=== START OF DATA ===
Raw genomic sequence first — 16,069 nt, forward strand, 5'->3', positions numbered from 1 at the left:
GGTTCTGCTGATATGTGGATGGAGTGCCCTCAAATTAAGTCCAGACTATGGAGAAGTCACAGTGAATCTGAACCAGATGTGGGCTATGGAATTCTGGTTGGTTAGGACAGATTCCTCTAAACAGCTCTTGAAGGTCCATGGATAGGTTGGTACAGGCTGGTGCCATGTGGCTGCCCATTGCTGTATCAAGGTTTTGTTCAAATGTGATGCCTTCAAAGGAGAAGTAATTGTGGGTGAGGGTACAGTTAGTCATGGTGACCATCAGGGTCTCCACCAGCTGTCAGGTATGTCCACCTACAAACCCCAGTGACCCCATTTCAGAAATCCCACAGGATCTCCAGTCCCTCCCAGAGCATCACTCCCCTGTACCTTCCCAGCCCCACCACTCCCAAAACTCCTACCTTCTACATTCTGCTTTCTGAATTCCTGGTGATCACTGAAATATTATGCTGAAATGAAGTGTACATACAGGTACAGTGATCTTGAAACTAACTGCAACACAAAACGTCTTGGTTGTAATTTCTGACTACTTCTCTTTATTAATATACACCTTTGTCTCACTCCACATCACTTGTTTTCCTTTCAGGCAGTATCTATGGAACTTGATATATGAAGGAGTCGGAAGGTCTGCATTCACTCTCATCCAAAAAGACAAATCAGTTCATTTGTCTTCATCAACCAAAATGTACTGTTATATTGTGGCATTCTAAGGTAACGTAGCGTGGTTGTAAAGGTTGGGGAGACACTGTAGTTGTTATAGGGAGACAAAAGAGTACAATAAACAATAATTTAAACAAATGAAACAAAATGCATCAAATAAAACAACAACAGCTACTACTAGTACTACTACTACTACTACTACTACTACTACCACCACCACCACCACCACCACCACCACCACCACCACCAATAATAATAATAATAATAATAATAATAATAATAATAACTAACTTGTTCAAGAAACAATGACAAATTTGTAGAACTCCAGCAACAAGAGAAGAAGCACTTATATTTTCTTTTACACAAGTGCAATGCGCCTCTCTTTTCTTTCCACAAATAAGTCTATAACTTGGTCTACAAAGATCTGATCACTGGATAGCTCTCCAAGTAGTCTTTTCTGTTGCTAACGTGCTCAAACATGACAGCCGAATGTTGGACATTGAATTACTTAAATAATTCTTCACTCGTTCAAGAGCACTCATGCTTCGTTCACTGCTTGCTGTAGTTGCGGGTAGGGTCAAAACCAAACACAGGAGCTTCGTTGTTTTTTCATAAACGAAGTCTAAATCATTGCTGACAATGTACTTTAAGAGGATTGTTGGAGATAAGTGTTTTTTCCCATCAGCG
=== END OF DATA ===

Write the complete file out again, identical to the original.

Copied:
Raw genomic sequence first — 16,069 nt, forward strand, 5'->3', positions numbered from 1 at the left:
GGTTCTGCTGATATGTGGATGGAGTGCCCTCAAATTAAGTCCAGACTATGGAGAAGTCACAGTGAATCTGAACCAGATGTGGGCTATGGAATTCTGGTTGGTTAGGACAGATTCCTCTAAACAGCTCTTGAAGGTCCATGGATAGGTTGGTACAGGCTGGTGCCATGTGGCTGCCCATTGCTGTATCAAGGTTTTGTTCAAATGTGATGCCTTCAAAGGAGAAGTAATTGTGGGTGAGGGTACAGTTAGTCATGGTGACCATCAGGGTCTCCACCAGCTGTCAGGTATGTCCACCTACAAACCCCAGTGACCCCATTTCAGAAATCCCACAGGATCTCCAGTCCCTCCCAGAGCATCACTCCCCTGTACCTTCCCAGCCCCACCACTCCCAAAACTCCTACCTTCTACATTCTGCTTTCTGAATTCCTGGTGATCACTGAAATATTATGCTGAAATGAAGTGTACATACAGGTACAGTGATCTTGAAACTAACTGCAACACAAAACGTCTTGGTTGTAATTTCTGACTACTTCTCTTTATTAATATACACCTTTGTCTCACTCCACATCACTTGTTTTCCTTTCAGGCAGTATCTATGGAACTTGATATATGAAGGAGTCGGAAGGTCTGCATTCACTCTCATCCAAAAAGACAAATCAGTTCATTTGTCTTCATCAACCAAAATGTACTGTTATATTGTGGCATTCTAAGGTAACGTAGCGTGGTTGTAAAGGTTGGGGAGACACTGTAGTTGTTATAGGGAGACAAAAGAGTACAATAAACAATAATTTAAACAAATGAAACAAAATGCATCAAATAAAACAACAACAGCTACTACTAGTACTACTACTACTACTACTACTACTACTACCACCACCACCACCACCACCACCACCACCACCACCACCAATAATAATAATAATAATAATAATAATAATAATAATAACTAACTTGTTCAAGAAACAATGACAAATTTGTAGAACTCCAGCAACAAGAGAAGAAGCACTTATATTTTCTTTTACACAAGTGCAATGCGCCTCTCTTTTCTTTCCACAAATAAGTCTATAACTTGGTCTACAAAGATCTGATCACTGGATAGCTCTCCAAGTAGTCTTTTCTGTTGCTAACGTGCTCAAACATGACAGCCGAATGTTGGACATTGAATTACTTAAATAATTCTTCACTCGTTCAAGAGCACTCATGCTTCGTTCACTGCTTGCTGTAGTTGCGGGTAGGGTCAAAACCAAACACAGGAGCTTCGTTGTTTTTTCATAAACGAAGTCTAAATCATTGCTGACAATGTACTTTAAGAGGATTGTTGGAGATAAGTGTTTTTTCCCATCAGCG